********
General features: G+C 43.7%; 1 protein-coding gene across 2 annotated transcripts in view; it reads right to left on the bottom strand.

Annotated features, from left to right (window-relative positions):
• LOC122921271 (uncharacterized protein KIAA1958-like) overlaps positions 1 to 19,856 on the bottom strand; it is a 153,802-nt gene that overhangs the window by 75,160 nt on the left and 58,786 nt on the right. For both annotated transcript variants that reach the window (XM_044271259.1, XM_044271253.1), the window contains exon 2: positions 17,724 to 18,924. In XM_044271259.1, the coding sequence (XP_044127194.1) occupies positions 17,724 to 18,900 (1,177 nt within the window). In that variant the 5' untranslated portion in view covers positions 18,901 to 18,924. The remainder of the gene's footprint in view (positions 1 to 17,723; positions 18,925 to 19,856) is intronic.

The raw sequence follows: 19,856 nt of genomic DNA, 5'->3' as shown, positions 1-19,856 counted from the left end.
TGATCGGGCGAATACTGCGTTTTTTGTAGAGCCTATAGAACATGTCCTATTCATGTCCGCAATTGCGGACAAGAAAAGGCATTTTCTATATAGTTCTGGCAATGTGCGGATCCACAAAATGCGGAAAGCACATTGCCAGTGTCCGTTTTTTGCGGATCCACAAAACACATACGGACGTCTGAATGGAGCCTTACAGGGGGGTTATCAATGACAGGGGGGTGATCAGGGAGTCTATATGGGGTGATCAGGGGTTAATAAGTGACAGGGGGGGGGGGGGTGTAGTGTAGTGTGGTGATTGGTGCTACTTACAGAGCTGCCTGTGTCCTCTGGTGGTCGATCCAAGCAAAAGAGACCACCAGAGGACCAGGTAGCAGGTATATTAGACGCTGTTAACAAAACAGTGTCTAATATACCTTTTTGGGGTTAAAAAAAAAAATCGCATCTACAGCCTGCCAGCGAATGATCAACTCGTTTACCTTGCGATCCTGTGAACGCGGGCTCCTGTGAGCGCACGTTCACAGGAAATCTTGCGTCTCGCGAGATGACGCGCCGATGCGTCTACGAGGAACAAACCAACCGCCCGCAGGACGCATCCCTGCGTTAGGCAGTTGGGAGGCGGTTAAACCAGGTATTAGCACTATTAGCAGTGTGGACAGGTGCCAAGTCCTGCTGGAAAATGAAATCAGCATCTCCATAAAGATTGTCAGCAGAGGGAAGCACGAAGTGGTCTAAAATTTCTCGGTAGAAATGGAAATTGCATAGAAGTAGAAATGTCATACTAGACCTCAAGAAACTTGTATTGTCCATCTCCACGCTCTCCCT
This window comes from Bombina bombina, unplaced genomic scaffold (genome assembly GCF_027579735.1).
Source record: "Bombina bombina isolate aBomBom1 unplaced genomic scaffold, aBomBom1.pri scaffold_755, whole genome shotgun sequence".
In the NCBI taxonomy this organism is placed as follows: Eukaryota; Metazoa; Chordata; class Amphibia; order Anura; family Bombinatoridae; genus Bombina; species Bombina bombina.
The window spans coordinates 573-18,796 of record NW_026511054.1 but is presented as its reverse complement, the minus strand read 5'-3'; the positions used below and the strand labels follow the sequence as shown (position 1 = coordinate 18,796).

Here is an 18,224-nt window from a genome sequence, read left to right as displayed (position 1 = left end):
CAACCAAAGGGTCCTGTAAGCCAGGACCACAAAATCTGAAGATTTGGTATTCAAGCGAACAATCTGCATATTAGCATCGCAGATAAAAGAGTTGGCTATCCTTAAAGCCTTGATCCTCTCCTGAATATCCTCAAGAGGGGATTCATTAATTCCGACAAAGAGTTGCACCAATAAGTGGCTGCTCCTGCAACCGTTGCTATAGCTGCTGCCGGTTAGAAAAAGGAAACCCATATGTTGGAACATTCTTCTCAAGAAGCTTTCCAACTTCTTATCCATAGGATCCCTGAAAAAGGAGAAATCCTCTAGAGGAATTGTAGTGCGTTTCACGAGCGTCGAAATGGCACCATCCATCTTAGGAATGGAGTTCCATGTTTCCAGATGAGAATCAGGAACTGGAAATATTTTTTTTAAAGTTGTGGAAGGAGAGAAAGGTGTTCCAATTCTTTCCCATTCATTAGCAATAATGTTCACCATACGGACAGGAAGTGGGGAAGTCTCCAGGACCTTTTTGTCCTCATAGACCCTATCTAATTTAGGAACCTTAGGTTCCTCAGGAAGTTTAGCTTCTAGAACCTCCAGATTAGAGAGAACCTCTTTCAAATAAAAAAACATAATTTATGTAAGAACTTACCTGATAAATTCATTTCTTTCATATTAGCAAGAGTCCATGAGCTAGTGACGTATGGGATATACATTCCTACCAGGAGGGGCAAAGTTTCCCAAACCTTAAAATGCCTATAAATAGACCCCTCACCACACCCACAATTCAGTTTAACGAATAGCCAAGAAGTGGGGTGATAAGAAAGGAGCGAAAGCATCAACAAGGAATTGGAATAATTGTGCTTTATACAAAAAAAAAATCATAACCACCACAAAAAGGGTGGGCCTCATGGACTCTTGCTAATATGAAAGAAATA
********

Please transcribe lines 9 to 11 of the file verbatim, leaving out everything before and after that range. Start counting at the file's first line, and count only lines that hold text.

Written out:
The window spans coordinates 573-18,796 of record NW_026511054.1 but is presented as its reverse complement, the minus strand read 5'-3'; the positions used below and the strand labels follow the sequence as shown (position 1 = coordinate 18,796).

Here is an 18,224-nt window from a genome sequence, read left to right as displayed (position 1 = left end):
CAACCAAAGGGTCCTGTAAGCCAGGACCACAAAATCTGAAGATTTGGTATTCAAGCGAACAATCTGCATATTAGCATCGCAGATAAAAGAGTTGGCTATCCTTAAAGCCTTGATCCTCTCCTGAATATCCTCAAGAGGGGATTCATTAATTCCGACAAAGAGTTGCACCAATAAGTGGCTGCTCCTGCAACCGTTGCTATAGCTGCTGCCGGTTAGAAAAAGGAAACCCATATGTTGGAACATTCTTCTCAAGAAGCTTTCCAACTTCTTATCCATAGGATCCCTGAAAAAGGAGAAATCCTCTAGAGGAATTGTAGTGCGTTTCACGAGCGTCGAAATGGCACCATCCATCTTAGGAATGGAGTTCCATGTTTCCAGATGAGAATCAGGAACTGGAAATATTTTTTTTAAAGTTGTGGAAGGAGAGAAAGGTGTTCCAATTCTTTCCCATTCATTAGCAATAATGTTCACCATACGGACAGGAAGTGGGGAAGTCTCCAGGACCTTTTTGTCCTCATAGACCCTATCTAATTTAGGAACCTTAGGTTCCTCAGGAAGTTTAGCTTCTAGAACCTCCAGATTAGAGAGAACCTCTTTCAAATAAAAAAACATAATTTATGTAAGAACTTACCTGATAAATTCATTTCTTTCATATTAGCAAGAGTCCATGAGCTAGTGACGTATGGGATATACATTCCTACCAGGAGGGGCAAAGTTTCCCAAACCTTAAAATGCCTATAAATAGACCCCTCACCACACCCACAATTCAGTTTAACGAATAGCCAAGAAGTGGGGTGATAAGAAAGGAGCGAAAGCATCAACAAGGAATTGGAATAATTGTGCTTTATACAAAAAAAAAATCATAACCACCACAAAAAGGGTGGGCCTCATGGACTCTTGCTAATATGAAAGAAATA